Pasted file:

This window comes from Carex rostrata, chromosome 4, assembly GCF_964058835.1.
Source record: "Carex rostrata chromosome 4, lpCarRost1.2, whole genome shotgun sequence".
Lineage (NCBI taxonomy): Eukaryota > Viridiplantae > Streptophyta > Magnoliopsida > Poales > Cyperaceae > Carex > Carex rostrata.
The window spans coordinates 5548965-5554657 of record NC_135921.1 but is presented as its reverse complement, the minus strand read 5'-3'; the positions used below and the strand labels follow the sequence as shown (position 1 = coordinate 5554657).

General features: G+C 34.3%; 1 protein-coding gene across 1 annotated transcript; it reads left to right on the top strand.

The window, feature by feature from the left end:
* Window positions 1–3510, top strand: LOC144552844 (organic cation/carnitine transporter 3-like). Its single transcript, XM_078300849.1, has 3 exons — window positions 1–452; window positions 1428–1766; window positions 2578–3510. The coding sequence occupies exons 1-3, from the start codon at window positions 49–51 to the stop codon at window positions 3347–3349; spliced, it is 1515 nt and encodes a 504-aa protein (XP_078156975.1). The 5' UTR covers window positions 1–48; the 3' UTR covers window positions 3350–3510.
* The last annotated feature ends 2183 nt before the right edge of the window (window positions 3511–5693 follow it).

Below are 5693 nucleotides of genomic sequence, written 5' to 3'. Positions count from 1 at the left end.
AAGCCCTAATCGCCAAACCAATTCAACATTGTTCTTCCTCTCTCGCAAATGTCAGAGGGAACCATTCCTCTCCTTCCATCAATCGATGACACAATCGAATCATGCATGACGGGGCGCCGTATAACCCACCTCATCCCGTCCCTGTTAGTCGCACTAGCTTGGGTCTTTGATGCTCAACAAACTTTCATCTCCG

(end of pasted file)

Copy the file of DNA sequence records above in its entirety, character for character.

This window comes from Carex rostrata, chromosome 4, assembly GCF_964058835.1.
Source record: "Carex rostrata chromosome 4, lpCarRost1.2, whole genome shotgun sequence".
Lineage (NCBI taxonomy): Eukaryota > Viridiplantae > Streptophyta > Magnoliopsida > Poales > Cyperaceae > Carex > Carex rostrata.
The window spans coordinates 5548965-5554657 of record NC_135921.1 but is presented as its reverse complement, the minus strand read 5'-3'; the positions used below and the strand labels follow the sequence as shown (position 1 = coordinate 5554657).

General features: G+C 34.3%; 1 protein-coding gene across 1 annotated transcript; it reads left to right on the top strand.

The window, feature by feature from the left end:
* Window positions 1–3510, top strand: LOC144552844 (organic cation/carnitine transporter 3-like). Its single transcript, XM_078300849.1, has 3 exons — window positions 1–452; window positions 1428–1766; window positions 2578–3510. The coding sequence occupies exons 1-3, from the start codon at window positions 49–51 to the stop codon at window positions 3347–3349; spliced, it is 1515 nt and encodes a 504-aa protein (XP_078156975.1). The 5' UTR covers window positions 1–48; the 3' UTR covers window positions 3350–3510.
* The last annotated feature ends 2183 nt before the right edge of the window (window positions 3511–5693 follow it).

Below are 5693 nucleotides of genomic sequence, written 5' to 3'. Positions count from 1 at the left end.
AAGCCCTAATCGCCAAACCAATTCAACATTGTTCTTCCTCTCTCGCAAATGTCAGAGGGAACCATTCCTCTCCTTCCATCAATCGATGACACAATCGAATCATGCATGACGGGGCGCCGTATAACCCACCTCATCCCGTCCCTGTTAGTCGCACTAGCTTGGGTCTTTGATGCTCAACAAACTTTCATCTCCG